In that Meg Ryan/Tom Hanks movie You've Got Mail, the Meg Ryan character owns a children's bookstore. "The things you read as a child," she says, "become part of who you are the way no other reading in your life ever does." (Or something like that, anyway.)
This is one of my favourite books from my childhood; Rosemary Sutcliff's Eagle of the Ninth. I loved everything she wrote, but I only owned a few of her books, and this one is worn out pretty well. It's an old Penguin edition, from 1983 or thereabouts. The pages are yellowed, the font is uncomfortable to read, it's unpleasantly flimsy in my hands and feels like the spine may crack at any moment. Speaking of the spine, it's faded several shades lighter than the covers, because it's lived on many bookshelves since it came into my possession. (Now that I think about it, it's possible this isn't the copy I owned as a kid, but rather one that I picked up along the way, at a garage sale or something. Most of my childhood books vanished after I left home.)
A librarian of my acquaintance told me that one of her challenges is re-ordering books that the library already owns, because after the covers stop looking current the kids don't borrow the books any more. Who, after all, would pick up a book with a cover like that 1983 Penguin when they could have this:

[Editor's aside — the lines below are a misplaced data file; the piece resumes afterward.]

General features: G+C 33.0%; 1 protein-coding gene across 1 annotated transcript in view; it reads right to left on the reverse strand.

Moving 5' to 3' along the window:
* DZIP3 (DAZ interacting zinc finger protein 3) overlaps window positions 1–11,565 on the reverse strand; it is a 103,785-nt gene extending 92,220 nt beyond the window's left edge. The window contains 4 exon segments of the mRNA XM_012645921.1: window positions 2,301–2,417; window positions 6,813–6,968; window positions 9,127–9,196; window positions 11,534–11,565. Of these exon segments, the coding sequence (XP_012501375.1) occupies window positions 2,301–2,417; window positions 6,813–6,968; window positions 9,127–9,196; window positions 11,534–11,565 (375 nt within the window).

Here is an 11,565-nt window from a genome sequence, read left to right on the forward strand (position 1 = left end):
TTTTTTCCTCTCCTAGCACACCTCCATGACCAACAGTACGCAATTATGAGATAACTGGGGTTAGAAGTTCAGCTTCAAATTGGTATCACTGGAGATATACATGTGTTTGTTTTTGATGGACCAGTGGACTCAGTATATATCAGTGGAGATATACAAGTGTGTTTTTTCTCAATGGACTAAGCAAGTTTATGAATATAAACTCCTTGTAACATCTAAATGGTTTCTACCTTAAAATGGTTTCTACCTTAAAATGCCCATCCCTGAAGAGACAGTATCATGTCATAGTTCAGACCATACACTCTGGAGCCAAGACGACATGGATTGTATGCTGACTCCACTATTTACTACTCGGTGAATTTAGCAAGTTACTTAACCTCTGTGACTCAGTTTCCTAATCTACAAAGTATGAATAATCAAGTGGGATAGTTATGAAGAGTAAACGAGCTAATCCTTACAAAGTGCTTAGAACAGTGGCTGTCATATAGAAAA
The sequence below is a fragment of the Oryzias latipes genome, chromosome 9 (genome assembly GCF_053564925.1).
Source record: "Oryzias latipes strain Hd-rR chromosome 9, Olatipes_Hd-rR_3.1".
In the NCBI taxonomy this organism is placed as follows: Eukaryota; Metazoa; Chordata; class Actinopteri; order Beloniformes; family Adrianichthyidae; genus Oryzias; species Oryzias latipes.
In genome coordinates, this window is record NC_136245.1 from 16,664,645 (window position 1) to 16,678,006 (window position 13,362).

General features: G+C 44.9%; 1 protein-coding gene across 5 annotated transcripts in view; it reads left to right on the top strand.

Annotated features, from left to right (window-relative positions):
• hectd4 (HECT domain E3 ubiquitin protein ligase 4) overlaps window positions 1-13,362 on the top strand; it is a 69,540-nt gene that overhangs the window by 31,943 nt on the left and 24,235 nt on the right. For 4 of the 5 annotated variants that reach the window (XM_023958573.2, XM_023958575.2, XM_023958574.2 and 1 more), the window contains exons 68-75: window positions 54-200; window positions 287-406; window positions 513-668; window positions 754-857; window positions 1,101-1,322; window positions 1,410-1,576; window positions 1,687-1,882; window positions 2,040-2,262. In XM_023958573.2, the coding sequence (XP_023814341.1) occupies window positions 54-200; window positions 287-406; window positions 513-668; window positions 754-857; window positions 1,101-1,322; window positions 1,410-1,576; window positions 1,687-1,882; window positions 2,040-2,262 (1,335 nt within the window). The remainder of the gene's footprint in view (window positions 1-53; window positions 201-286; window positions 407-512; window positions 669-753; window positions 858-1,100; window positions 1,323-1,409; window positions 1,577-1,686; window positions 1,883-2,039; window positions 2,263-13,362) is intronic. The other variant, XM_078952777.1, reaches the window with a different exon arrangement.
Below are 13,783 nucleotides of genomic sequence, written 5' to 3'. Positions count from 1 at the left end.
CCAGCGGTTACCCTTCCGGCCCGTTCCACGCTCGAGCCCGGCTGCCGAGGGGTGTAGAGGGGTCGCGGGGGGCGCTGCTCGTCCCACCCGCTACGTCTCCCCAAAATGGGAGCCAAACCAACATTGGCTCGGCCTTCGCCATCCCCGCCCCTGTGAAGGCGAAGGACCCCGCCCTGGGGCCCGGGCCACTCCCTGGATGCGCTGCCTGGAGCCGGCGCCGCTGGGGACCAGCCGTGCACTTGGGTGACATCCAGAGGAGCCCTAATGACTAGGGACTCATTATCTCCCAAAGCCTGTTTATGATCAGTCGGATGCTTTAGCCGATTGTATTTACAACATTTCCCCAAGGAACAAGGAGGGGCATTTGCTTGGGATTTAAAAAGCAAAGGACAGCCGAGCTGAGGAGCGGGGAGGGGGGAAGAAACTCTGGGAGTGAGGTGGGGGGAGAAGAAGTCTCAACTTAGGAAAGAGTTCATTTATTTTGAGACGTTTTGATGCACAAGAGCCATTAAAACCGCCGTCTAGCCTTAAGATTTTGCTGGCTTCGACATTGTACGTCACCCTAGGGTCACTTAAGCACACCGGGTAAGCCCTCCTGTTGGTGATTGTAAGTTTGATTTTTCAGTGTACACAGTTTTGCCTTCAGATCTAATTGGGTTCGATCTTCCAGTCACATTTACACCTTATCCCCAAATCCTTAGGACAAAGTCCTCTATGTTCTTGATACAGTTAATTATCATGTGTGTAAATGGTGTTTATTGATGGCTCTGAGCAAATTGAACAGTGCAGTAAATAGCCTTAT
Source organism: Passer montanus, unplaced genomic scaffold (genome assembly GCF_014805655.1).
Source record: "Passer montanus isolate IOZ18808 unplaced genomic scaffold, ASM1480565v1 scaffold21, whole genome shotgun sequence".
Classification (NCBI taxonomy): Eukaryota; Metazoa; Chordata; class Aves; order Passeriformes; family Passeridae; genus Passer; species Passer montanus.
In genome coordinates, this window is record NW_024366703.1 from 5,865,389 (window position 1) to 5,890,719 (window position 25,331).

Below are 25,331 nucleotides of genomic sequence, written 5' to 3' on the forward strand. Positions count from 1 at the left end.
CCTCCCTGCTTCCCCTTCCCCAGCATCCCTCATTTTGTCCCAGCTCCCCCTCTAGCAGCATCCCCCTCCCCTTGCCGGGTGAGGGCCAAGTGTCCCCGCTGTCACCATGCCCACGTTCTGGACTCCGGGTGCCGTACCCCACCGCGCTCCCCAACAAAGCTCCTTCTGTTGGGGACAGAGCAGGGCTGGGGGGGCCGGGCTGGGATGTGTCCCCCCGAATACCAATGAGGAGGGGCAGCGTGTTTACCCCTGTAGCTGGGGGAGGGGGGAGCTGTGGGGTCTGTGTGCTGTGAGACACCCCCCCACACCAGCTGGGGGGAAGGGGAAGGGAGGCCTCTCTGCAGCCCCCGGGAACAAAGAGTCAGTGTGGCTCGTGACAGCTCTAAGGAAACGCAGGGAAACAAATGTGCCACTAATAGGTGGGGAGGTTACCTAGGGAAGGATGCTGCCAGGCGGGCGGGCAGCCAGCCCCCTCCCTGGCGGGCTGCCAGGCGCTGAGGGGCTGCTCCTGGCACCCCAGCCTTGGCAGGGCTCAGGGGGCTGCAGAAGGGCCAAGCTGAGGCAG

a re-issue of Sutcliff's Frontier Wolf, which I bought the other day?
I'm halfway through this book, and I have to say that I am loving it every bit as much as I did when I was a kid. (It was originally published in 1980, and Sutcliff died in 1992.) She wrote historical fiction that was primarily about Roman Britain, which is a period I still find very interesting. It's just so compelling: the legions arriving in Britain, the rebellion led by Boudicca, the settlement of most of the island, the building of Hadrian's Wall, the fall of Rome and what happened to the place after the legions left. The fact is that we don't know much about the period at all, but coming as I do from a place where a hundred years is a long time, the idea of remnants from almost 2000 years ago is enough to capture the imagination and never let it go. Some of the first (cough DREADFUL cough) fiction I ever wrote was in blatant imitation of Sutcliff's style and themes. Going back and re-reading these books has been a real treat: they are still as fresh, still as interesting, and still as absorbing as they ever were.
So the moral of the story, as it were, is that maybe you can't judge a book by its cover, but changing that cover can certainly make you pick up and rediscover the book.